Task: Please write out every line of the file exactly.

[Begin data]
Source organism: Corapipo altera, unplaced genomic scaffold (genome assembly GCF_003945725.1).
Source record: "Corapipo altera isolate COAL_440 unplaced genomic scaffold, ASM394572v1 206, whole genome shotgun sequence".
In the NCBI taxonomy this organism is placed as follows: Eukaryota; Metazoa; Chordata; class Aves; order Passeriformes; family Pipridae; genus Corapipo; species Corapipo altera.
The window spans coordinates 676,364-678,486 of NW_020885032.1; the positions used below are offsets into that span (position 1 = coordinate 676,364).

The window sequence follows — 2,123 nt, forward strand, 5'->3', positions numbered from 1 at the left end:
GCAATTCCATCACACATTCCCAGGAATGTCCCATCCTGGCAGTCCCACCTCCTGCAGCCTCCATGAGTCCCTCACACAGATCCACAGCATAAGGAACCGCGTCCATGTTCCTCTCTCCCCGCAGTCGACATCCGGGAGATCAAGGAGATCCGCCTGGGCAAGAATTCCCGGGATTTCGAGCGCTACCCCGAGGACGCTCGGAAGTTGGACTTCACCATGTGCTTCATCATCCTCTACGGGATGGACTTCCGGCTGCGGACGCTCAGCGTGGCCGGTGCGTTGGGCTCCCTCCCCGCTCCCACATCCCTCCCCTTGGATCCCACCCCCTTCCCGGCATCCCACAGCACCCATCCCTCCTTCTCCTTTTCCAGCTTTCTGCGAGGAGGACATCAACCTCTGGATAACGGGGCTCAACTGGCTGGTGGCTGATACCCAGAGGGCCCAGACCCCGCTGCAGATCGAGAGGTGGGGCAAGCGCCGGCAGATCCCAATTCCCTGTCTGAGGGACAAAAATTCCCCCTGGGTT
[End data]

Source organism: Corapipo altera, unplaced genomic scaffold (genome assembly GCF_003945725.1).
Source record: "Corapipo altera isolate COAL_440 unplaced genomic scaffold, ASM394572v1 206, whole genome shotgun sequence".
In the NCBI taxonomy this organism is placed as follows: Eukaryota; Metazoa; Chordata; class Aves; order Passeriformes; family Pipridae; genus Corapipo; species Corapipo altera.
The window spans coordinates 676,364-678,486 of NW_020885032.1; the positions used below are offsets into that span (position 1 = coordinate 676,364).

The window sequence follows — 2,123 nt, forward strand, 5'->3', positions numbered from 1 at the left end:
GCAATTCCATCACACATTCCCAGGAATGTCCCATCCTGGCAGTCCCACCTCCTGCAGCCTCCATGAGTCCCTCACACAGATCCACAGCATAAGGAACCGCGTCCATGTTCCTCTCTCCCCGCAGTCGACATCCGGGAGATCAAGGAGATCCGCCTGGGCAAGAATTCCCGGGATTTCGAGCGCTACCCCGAGGACGCTCGGAAGTTGGACTTCACCATGTGCTTCATCATCCTCTACGGGATGGACTTCCGGCTGCGGACGCTCAGCGTGGCCGGTGCGTTGGGCTCCCTCCCCGCTCCCACATCCCTCCCCTTGGATCCCACCCCCTTCCCGGCATCCCACAGCACCCATCCCTCCTTCTCCTTTTCCAGCTTTCTGCGAGGAGGACATCAACCTCTGGATAACGGGGCTCAACTGGCTGGTGGCTGATACCCAGAGGGCCCAGACCCCGCTGCAGATCGAGAGGTGGGGCAAGCGCCGGCAGATCCCAATTCCCTGTCTGAGGGACAAAAATTCCCCCTGGGTT